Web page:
Foreclosure Defense Pitfalls to Avoid in Colorado
Quite a bit of information and advice is available on the Internet for those seeking to defend against foreclosures initiated by their lender. Like all other topics on the Internet, some of this information is helpful, and some is simply fallacious. In this guide, I hope to provide some guidance on the pitfalls to avoid, and arguments that stand a chance of succeeding when you get in front of a judge.
Colorado is the only state in the US with a Public Trustee system designed to handle non-judicial foreclosures. The Public Trustees are government officials, as opposed to private ttrustees, usually attorneys, who oversee foreclosures in other states which have non-judicial foreclosure statutes. The Public Trustee foreclosure process is well explained on the various County Public Trustee websites, and involve a statutorily defined process that Lenders must adhere to in order to initiate and complete a foreclosure.
There is minimal Court involvement, usually at the outset, called a Rule 120 hearing. In this hearing, which every homewoner being foreclosed on should reply to and attend, the Lender seeks authority to proceed with a sale. The judge decides only two issues. 1) Is the Borrower actively engaged in military service (for which there is a special exemption), and 2) is the Borrower in default on his payments. The Judge will not listen to any other arguments. Motions for injunctive relief are commonly raised at this hearing, and just as commonly dismissed. However, if a Borrower believes that the delinquency figures are incorrect, or that payments have not been properly applied, this is where that argument needs to be made.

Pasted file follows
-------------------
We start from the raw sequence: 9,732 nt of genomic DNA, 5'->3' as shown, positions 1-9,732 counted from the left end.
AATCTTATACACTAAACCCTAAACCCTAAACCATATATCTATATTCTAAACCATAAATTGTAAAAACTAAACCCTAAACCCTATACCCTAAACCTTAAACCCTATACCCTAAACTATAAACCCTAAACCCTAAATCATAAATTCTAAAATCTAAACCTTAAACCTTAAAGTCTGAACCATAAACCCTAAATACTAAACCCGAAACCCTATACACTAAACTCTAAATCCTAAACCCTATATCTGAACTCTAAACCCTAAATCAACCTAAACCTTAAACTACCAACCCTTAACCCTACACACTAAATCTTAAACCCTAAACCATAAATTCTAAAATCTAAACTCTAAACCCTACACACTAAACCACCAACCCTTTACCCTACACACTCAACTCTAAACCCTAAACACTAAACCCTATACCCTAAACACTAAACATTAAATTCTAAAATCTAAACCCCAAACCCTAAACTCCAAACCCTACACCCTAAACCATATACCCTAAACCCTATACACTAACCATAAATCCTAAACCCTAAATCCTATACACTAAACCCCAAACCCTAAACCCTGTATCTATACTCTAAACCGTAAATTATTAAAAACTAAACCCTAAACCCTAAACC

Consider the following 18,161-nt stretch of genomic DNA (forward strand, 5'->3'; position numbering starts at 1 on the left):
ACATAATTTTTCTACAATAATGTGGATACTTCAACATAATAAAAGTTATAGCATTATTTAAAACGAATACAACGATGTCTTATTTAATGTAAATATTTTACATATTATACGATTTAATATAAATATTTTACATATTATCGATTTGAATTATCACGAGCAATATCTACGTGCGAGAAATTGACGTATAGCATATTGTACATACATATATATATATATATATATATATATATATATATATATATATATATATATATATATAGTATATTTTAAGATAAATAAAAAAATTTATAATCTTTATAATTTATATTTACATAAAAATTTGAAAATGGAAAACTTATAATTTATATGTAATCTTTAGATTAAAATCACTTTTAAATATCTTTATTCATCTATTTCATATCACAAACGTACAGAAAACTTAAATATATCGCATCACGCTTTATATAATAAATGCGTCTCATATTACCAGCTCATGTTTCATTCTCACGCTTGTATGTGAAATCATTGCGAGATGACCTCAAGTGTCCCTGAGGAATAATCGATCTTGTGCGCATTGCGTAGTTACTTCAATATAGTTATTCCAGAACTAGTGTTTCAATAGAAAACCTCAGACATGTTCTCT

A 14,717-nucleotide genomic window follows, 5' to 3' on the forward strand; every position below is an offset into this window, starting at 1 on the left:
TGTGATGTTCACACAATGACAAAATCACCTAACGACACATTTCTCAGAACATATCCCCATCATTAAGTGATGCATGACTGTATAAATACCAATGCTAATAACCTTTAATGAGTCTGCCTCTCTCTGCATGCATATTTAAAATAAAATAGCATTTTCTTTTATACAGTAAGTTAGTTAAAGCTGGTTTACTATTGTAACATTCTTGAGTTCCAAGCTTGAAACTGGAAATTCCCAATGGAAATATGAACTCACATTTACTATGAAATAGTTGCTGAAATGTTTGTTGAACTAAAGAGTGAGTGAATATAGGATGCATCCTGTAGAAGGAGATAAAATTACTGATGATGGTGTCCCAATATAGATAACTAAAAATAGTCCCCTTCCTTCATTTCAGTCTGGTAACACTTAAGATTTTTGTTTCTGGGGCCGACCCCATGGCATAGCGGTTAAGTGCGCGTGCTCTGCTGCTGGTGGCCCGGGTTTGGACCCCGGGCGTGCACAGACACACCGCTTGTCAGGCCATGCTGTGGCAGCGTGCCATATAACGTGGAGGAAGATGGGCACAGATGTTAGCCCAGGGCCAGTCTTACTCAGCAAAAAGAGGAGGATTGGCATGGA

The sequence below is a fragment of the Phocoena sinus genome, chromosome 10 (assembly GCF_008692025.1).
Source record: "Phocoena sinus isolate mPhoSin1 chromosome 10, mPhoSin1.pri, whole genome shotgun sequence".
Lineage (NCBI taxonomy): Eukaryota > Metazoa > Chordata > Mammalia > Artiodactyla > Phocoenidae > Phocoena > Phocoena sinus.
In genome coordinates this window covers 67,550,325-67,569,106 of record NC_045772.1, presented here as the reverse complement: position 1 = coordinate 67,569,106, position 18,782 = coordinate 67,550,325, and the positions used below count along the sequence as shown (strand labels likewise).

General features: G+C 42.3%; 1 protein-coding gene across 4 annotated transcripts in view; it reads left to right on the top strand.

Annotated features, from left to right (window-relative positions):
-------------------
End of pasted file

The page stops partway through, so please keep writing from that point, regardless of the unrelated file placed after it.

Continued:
Show Me the Note" Defense
The "show me the Note" defense has repeatedly failed in the Colorado Courts and is irrelevant in a Rule 120 hearing. The reason is simply this. Before 2006, the Lender was required to produce the original Promissory Note or a certified copy to the Public Trustee in order to commence foreclosure on the Note. In 2006, this statutory requirement in Colorado was successfuly changed by the banking lobby. Now, all that is required is a statement from the attorney handling the foreclosure for the Lender, certifying that the Lender is the proper party to conduct the foreclosure, either as the Owner, or as someone who has authority on behalf of the Owner to foreclose. There is no longer any legal requirement to produce the actual Note or a certified copy before the foreclosure commences.
The "MERS is a Sham Beneficiary" Defense
- The "MERS is a sham beneficiary" argument has likewise not fared well in Colorado. While there have been no specific cases addressing that question in Colorado courts, other State Courts are split on that question. Colorado has routinely upheld that MERS can act as an agent of the true holder of the Note. However, that could change, as the Washington Supreme Court has recently ruled that MERS is not a beneficiary of the Note or Deed of Trust in their Bain v. Metropolitan Mortgage Group decision in August.